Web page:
Sense up to 24V AC safely

Hey guys,

I’ve got an RasPi 4B running HA for a month now.

I like to integrate my doorbell, to get push notifications when someone is ringing.

The bell is a simple AC to AC step-down transformer with two buttons and two bells.

I like to run a cable to the Pi and sense the voltage from one of the bells, safely.

Whats the cheapest solution to do this?

I saw some I/O boards and some voltage sensors online, but I don’t have enough experice on electronics to understand which one protects the RasPi in case of an overvoltage.

Hope you can share some knowledge with me :slight_smile:

Best regards


The best protection is to not connect it at all.
My advice is get an ESP and use that as your messenger.
If that burns then “no harm” done.

As I see it you could either set up a voltage divider and a diode bridge to convert it to DC.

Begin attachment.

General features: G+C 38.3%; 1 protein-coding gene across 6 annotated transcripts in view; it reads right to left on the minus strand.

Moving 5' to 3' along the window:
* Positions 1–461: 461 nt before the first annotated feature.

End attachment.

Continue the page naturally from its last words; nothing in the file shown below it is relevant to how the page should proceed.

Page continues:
Or depending on position of the bells and general loudness in your house.
Add a microphone and “listen” for the bell.

Or actually…
A 24 volt ac relay.

This could be safe enough to connect to the pi.
But I wouldn’t.

The cost of a ESP is well worth it if the relay fails and sends 24 volt down the wrong end.

Interesting idea with the relais, but I think the voltage drop might be too high driving a third “magnet” with these hair-thin wires. Have to test that - thanks!

A microphone isn’t a good idea, too much noise in the background to pick the bell out.

My other idea was to use a Zigbee door/window sensor and place it next to the bell. Since it’s using an electro-magnet it might be enough to be picked up :slight_smile:

But I thought there might be a cheaper option.

Or buy a shelly uni ?

fyi, I used a Xiaomi vibration sensor resting on one of the chime tone bars and it works great to alert me when the doorbell rings.

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No need to overengineer things. Why add another RF pathway when you have a wired connection ? It’s just another component that can fail, another battery you have to replace.

Use an optocoupler, like the PC 817 to get galvanic isolation between your doorbell and the Pi. These things are just a few cents each. It protects the output up to 5 kV, so 24 V should be safe :slightly_smiling_face: